Making Traks

Sham Daugherty and Alonzo Lee Jr., the Trak Starz, aim to make St. Louis the center of the hip-hop universe

But he's higher on the Starz. "Basement Beats produced Nelly's hits, but they didn't sign him. They were assigned tohim. Not to brag, but our first time at bat we broke a national artist. And some people try for years."

The Starz' success in this regard was a precursor for the Trackboyz' success with J-Kwon, who had run away from home at thirteen and moved in with them in advance of making his recently released album, Hood Hop.

Lee says locals have attempted to play up rumors of a beef between the the Starz and Trackboyz (particularly over the similarity of their names), but he's quick to quash the gossip. "We all have different sounds, and it does nothing but help all of us out that so many of us are succeeding," he says. "People try to play up rumors of beefs in St. Louis. But believe me, if you get five young millionaires in a room together, I'm happy."

Fast trak: Sham Daugherty and Alonzo Lee Jr. are ready to make hip-hop history.
Jennifer Silverberg
Fast trak: Sham Daugherty and Alonzo Lee Jr. are ready to make hip-hop history.
Hook hunting: Sham Daugherty and Alonzo Lee Jr. ply 
their craft in the Trak Starz' Lafayette Square loft 
studio.
Jennifer Silverberg
Hook hunting: Sham Daugherty and Alonzo Lee Jr. ply their craft in the Trak Starz' Lafayette Square loft studio.

"They're the best producers right now," Chingy has said of the Starz. "They're steaming hot and they've got a different sound. It's an edgy, rough, street-calligraphy sound."


You'll know you've arrived at the Trak Starz' Lafayette Square studios if you see a pair of H2s in the parking lot. (Lee's is black, Daugherty's pewter metallic.) The $1,500-a-month space, which boasts well-groomed red brick and a quiet atmosphere, does double duty as a crash pad for Lee while his Lake St. Louis dream house is under construction.

The Starz seem most comfortable when they're in the studio, where they can work incommunicado. Before going in, Daugherty records an outgoing message on his cell phone warning that he'll be hard to reach. But in reality, the pair is nearly always hard to reach. Their phones ring constantly -- so much that Daugherty often will only take a call when its announced by a preprogrammed ring alerting him that it's someone he doesn't want to miss.

On this late-winter day, Sony executive Selim Bouab is visiting from New York to oversee the Starz' work on a single for the rapper Baby D. Bouab will stay here, he says, "until they give me a hit record."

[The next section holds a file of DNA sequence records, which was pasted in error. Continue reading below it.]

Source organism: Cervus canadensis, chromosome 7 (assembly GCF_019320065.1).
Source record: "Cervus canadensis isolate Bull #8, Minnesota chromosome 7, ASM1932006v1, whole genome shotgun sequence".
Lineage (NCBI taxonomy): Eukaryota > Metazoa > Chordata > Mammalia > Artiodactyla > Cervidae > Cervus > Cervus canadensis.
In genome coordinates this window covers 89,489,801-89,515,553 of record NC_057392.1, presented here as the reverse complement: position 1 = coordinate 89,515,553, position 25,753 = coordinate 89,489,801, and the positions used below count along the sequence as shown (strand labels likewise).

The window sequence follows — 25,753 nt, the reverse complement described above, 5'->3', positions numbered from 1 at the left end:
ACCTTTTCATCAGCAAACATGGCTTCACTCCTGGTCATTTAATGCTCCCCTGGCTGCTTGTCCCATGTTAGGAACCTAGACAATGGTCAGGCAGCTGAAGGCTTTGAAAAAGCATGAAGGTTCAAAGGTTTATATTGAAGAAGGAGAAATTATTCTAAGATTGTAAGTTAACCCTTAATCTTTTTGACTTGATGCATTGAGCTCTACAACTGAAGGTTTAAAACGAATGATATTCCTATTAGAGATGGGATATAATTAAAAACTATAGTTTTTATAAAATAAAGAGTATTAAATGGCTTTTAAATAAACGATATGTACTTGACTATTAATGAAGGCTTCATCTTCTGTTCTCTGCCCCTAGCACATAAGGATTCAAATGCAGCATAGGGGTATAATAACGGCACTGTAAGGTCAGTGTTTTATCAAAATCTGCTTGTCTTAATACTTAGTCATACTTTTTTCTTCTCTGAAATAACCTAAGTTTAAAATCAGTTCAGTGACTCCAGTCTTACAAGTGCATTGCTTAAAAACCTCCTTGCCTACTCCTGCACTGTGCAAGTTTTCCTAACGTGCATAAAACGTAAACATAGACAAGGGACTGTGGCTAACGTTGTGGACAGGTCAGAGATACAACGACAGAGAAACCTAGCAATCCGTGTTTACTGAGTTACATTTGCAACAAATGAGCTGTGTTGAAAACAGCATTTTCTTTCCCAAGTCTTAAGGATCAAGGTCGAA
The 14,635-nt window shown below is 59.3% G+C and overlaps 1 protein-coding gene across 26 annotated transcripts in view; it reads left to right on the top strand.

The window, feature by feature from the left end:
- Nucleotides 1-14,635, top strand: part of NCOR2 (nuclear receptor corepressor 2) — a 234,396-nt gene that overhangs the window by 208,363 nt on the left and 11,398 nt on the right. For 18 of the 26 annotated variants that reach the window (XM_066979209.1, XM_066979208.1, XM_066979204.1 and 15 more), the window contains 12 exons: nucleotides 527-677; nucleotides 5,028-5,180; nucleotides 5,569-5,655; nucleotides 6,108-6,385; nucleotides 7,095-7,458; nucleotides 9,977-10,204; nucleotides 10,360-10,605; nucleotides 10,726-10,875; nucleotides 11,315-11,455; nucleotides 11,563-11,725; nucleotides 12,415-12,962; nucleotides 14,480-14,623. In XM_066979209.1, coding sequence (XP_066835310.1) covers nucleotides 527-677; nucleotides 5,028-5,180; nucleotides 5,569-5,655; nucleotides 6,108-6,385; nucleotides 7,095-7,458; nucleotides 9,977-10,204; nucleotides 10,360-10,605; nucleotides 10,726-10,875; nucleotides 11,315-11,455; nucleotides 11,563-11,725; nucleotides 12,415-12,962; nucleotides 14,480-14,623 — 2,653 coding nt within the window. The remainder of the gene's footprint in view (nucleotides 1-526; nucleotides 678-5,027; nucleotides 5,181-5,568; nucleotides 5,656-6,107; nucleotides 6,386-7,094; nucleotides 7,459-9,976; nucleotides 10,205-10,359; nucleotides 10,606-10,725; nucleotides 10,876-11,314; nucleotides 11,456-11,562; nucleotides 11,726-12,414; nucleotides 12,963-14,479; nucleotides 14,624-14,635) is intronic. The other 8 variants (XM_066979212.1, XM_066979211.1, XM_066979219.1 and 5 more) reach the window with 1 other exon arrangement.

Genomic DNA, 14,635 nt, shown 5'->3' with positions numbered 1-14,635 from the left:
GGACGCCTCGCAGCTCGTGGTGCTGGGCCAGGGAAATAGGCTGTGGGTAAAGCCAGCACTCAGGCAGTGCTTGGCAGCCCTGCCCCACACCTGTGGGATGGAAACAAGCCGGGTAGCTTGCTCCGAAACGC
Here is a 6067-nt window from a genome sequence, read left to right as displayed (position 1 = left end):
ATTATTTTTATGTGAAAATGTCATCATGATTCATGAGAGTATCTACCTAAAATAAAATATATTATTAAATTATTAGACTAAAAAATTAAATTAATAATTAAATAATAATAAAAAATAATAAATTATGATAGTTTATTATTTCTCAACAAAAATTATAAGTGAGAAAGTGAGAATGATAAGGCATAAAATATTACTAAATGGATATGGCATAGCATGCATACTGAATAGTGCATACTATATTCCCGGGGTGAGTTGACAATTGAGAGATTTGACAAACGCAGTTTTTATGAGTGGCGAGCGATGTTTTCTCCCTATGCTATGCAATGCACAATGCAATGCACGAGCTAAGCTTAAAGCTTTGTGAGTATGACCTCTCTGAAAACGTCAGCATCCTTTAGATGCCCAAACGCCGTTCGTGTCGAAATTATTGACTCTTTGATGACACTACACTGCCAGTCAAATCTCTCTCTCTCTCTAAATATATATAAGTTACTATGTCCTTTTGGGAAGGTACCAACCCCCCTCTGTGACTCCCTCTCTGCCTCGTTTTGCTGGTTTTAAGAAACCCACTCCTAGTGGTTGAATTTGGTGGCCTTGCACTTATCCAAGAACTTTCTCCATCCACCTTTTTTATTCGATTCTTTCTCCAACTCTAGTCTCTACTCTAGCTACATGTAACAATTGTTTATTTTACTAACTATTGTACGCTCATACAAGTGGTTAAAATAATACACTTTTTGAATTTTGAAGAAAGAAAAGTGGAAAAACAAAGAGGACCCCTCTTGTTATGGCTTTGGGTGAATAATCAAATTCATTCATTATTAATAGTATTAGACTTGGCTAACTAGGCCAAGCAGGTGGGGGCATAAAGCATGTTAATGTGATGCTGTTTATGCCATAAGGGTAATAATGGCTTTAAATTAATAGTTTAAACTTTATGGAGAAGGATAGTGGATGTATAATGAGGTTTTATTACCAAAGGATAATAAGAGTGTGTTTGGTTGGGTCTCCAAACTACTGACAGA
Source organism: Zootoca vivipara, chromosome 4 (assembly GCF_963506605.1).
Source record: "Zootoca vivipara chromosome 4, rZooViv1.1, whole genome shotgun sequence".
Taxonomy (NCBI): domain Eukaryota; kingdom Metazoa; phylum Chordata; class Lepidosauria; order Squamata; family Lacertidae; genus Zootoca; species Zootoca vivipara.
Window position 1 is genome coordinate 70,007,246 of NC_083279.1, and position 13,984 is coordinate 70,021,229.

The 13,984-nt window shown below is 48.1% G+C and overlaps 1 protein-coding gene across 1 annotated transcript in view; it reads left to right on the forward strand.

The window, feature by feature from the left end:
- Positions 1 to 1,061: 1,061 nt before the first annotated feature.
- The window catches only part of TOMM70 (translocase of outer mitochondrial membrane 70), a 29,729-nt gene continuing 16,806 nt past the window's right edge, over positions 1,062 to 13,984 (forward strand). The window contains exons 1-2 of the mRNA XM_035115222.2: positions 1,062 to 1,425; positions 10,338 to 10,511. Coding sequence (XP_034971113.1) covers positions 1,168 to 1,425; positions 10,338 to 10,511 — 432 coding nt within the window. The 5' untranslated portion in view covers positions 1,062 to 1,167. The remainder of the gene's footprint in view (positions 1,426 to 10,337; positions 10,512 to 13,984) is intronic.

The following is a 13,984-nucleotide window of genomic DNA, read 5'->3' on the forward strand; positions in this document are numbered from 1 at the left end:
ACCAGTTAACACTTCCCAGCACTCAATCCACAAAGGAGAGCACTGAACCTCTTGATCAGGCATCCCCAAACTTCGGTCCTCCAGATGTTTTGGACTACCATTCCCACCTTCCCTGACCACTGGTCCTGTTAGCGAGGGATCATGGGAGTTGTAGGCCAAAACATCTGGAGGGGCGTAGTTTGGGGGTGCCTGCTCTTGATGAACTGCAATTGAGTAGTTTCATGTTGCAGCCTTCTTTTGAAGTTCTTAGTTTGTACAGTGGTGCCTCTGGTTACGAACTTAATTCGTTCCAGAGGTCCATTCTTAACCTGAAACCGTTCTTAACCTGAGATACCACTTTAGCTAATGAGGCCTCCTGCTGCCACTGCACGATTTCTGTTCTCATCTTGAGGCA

"Which will be 45 minutes, tops," Lee deadpans. "Mixed, everything. Ready to roll."

Surrounded by keyboards, computers and drum machines, Lee and Daugherty are engaged in the least cerebral, most challenging and most important element of what they do: finding the hook. Daugherty, whose arms are lined with tattoos including a picture of Jesus and a tribute to his faith in Arabic script, is hammering out the slight variations on a drum machine, and Lee is commenting on the aesthetic quality of a few bars from a sample of the Three's Company theme that plays over and over and over. Other than that, their specific roles in the process seem fairly undefined.

"He pays the ho's, and hesmacks 'em," Bouab quips, pointing first at Lee and then at Daugherty.

But really, says Lee, "It's pretty much like a gumbo stew. I have more of a musician's background -- I play guitar, keyboards, drums and bass -- and Sham's more from a hip-hop background."

"One day he may drum-program, one day I might do that," adds Daugherty. "He might play the keyboards, I might play the keyboards. We just swap roles, we can choose on that day."

The Trak Starz aim to form their own record label and stock its roster with St. Louis acts. One group they're working with is STL -- pronounced "S-T-L" -- an angel-faced trio with MTV in their eyes. Unlike the Starz' service-for-hire arrangement with established acts, STL is their pet project, the New Kids on the Block to their Maurice Starr. Having been assembled by Lee's sister Lisa Lee and a vocal producer, seventeen-year-old Whitney Cook, eighteen-year-old Aris Poole and nineteen-year-old Darra Cunningham have never performed live together, much less shot a video. But they've already got their images worked out.

"I want people to see me as cool -- sporty but sexy at the same time," Cunningham says.

"I want people to say, 'They can sing, and dance.' But also: 'They're hot,'" says Cook.

The Starz have them pegged as the world's first successful female crunk group, the next in a long line of assembled pop successes that dates back farther than the Partridge Family. "All the labels are interested," Lisa Lee asserts.

On the other side of the pop-music spectrum -- and from the other side of the world -- comes reggae/dancehall singer Kanjia Kroma, who immigrated to the United States from Sierra Leone in 1997. He moved with his family to Ames, Iowa, where his dad took a job as a professor. Six months later he met former Out of Order manager Demetrius Bledsoe. Now Kanjia is in St. Louis, Bledsoe is his manager, and the Trak Starz have high hopes. They've spent a good deal of time styling his roots-based dancehall sounds into something Top-40 palatable. Bledsoe says Twista will appear on one of his singles. Echoing Lisa Lee's STL claim, he says the major labels are hot for Kroma.

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